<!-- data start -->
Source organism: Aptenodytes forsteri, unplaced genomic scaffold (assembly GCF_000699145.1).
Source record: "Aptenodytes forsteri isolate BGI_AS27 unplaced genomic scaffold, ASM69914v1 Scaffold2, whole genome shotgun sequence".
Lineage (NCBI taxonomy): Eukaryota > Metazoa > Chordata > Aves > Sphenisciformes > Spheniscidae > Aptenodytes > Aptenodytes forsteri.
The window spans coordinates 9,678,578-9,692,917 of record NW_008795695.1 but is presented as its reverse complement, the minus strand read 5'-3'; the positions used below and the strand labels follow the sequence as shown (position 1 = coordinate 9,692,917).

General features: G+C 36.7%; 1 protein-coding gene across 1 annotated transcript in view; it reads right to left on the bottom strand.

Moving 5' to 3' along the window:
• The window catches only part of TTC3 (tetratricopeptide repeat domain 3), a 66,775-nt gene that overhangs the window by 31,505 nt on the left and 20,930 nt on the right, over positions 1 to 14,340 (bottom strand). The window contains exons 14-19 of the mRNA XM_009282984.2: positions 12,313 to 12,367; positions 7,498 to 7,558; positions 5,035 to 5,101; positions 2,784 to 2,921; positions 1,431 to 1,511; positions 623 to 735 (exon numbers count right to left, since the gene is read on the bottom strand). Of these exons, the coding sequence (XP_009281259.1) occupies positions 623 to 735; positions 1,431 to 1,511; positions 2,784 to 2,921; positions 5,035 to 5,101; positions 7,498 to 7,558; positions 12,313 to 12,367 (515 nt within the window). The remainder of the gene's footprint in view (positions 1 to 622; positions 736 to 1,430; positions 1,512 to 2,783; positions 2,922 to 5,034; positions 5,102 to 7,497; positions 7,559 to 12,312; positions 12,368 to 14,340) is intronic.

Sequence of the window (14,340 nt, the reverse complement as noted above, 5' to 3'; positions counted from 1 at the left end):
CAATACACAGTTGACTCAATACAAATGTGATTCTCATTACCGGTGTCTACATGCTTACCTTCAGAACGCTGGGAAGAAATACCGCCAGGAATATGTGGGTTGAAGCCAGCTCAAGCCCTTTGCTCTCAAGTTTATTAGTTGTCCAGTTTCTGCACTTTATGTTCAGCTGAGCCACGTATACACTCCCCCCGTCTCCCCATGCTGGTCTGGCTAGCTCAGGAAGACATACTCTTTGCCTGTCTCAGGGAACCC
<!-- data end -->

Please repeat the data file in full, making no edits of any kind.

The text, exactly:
Source organism: Aptenodytes forsteri, unplaced genomic scaffold (assembly GCF_000699145.1).
Source record: "Aptenodytes forsteri isolate BGI_AS27 unplaced genomic scaffold, ASM69914v1 Scaffold2, whole genome shotgun sequence".
Lineage (NCBI taxonomy): Eukaryota > Metazoa > Chordata > Aves > Sphenisciformes > Spheniscidae > Aptenodytes > Aptenodytes forsteri.
The window spans coordinates 9,678,578-9,692,917 of record NW_008795695.1 but is presented as its reverse complement, the minus strand read 5'-3'; the positions used below and the strand labels follow the sequence as shown (position 1 = coordinate 9,692,917).

General features: G+C 36.7%; 1 protein-coding gene across 1 annotated transcript in view; it reads right to left on the bottom strand.

Moving 5' to 3' along the window:
• The window catches only part of TTC3 (tetratricopeptide repeat domain 3), a 66,775-nt gene that overhangs the window by 31,505 nt on the left and 20,930 nt on the right, over positions 1 to 14,340 (bottom strand). The window contains exons 14-19 of the mRNA XM_009282984.2: positions 12,313 to 12,367; positions 7,498 to 7,558; positions 5,035 to 5,101; positions 2,784 to 2,921; positions 1,431 to 1,511; positions 623 to 735 (exon numbers count right to left, since the gene is read on the bottom strand). Of these exons, the coding sequence (XP_009281259.1) occupies positions 623 to 735; positions 1,431 to 1,511; positions 2,784 to 2,921; positions 5,035 to 5,101; positions 7,498 to 7,558; positions 12,313 to 12,367 (515 nt within the window). The remainder of the gene's footprint in view (positions 1 to 622; positions 736 to 1,430; positions 1,512 to 2,783; positions 2,922 to 5,034; positions 5,102 to 7,497; positions 7,559 to 12,312; positions 12,368 to 14,340) is intronic.

Sequence of the window (14,340 nt, the reverse complement as noted above, 5' to 3'; positions counted from 1 at the left end):
CAATACACAGTTGACTCAATACAAATGTGATTCTCATTACCGGTGTCTACATGCTTACCTTCAGAACGCTGGGAAGAAATACCGCCAGGAATATGTGGGTTGAAGCCAGCTCAAGCCCTTTGCTCTCAAGTTTATTAGTTGTCCAGTTTCTGCACTTTATGTTCAGCTGAGCCACGTATACACTCCCCCCGTCTCCCCATGCTGGTCTGGCTAGCTCAGGAAGACATACTCTTTGCCTGTCTCAGGGAACCC